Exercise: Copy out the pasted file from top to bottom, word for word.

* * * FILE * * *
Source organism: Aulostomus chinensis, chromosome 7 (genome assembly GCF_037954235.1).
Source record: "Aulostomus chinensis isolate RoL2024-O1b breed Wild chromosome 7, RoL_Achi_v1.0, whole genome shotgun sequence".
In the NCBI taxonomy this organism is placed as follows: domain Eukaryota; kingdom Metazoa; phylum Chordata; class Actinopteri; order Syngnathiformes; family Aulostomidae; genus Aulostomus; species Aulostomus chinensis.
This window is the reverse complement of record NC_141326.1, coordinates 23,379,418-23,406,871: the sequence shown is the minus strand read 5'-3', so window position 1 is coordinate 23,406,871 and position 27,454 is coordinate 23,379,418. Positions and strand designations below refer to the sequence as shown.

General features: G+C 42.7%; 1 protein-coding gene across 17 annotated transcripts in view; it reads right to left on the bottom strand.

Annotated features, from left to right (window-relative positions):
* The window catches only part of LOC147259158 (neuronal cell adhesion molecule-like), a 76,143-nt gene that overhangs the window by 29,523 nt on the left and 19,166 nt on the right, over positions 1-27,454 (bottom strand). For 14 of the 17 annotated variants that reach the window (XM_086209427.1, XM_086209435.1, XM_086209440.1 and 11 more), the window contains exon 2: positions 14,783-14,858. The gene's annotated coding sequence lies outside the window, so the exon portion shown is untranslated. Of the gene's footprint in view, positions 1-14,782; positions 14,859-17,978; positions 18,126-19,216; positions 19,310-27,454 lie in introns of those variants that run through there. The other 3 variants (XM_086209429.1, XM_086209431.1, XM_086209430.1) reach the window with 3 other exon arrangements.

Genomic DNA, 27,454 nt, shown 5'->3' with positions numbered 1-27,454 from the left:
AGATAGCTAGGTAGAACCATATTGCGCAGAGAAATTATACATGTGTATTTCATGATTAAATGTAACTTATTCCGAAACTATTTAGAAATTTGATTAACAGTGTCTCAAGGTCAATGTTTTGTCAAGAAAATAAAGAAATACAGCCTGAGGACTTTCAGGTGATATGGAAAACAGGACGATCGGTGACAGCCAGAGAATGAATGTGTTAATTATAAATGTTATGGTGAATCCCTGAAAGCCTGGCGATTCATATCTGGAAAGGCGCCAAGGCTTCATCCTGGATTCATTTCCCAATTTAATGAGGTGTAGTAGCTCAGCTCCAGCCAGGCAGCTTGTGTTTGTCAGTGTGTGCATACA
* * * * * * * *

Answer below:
Source organism: Aulostomus chinensis, chromosome 7 (genome assembly GCF_037954235.1).
Source record: "Aulostomus chinensis isolate RoL2024-O1b breed Wild chromosome 7, RoL_Achi_v1.0, whole genome shotgun sequence".
In the NCBI taxonomy this organism is placed as follows: domain Eukaryota; kingdom Metazoa; phylum Chordata; class Actinopteri; order Syngnathiformes; family Aulostomidae; genus Aulostomus; species Aulostomus chinensis.
This window is the reverse complement of record NC_141326.1, coordinates 23,379,418-23,406,871: the sequence shown is the minus strand read 5'-3', so window position 1 is coordinate 23,406,871 and position 27,454 is coordinate 23,379,418. Positions and strand designations below refer to the sequence as shown.

General features: G+C 42.7%; 1 protein-coding gene across 17 annotated transcripts in view; it reads right to left on the bottom strand.

Annotated features, from left to right (window-relative positions):
* The window catches only part of LOC147259158 (neuronal cell adhesion molecule-like), a 76,143-nt gene that overhangs the window by 29,523 nt on the left and 19,166 nt on the right, over positions 1-27,454 (bottom strand). For 14 of the 17 annotated variants that reach the window (XM_086209427.1, XM_086209435.1, XM_086209440.1 and 11 more), the window contains exon 2: positions 14,783-14,858. The gene's annotated coding sequence lies outside the window, so the exon portion shown is untranslated. Of the gene's footprint in view, positions 1-14,782; positions 14,859-17,978; positions 18,126-19,216; positions 19,310-27,454 lie in introns of those variants that run through there. The other 3 variants (XM_086209429.1, XM_086209431.1, XM_086209430.1) reach the window with 3 other exon arrangements.

Genomic DNA, 27,454 nt, shown 5'->3' with positions numbered 1-27,454 from the left:
AGATAGCTAGGTAGAACCATATTGCGCAGAGAAATTATACATGTGTATTTCATGATTAAATGTAACTTATTCCGAAACTATTTAGAAATTTGATTAACAGTGTCTCAAGGTCAATGTTTTGTCAAGAAAATAAAGAAATACAGCCTGAGGACTTTCAGGTGATATGGAAAACAGGACGATCGGTGACAGCCAGAGAATGAATGTGTTAATTATAAATGTTATGGTGAATCCCTGAAAGCCTGGCGATTCATATCTGGAAAGGCGCCAAGGCTTCATCCTGGATTCATTTCCCAATTTAATGAGGTGTAGTAGCTCAGCTCCAGCCAGGCAGCTTGTGTTTGTCAGTGTGTGCATACA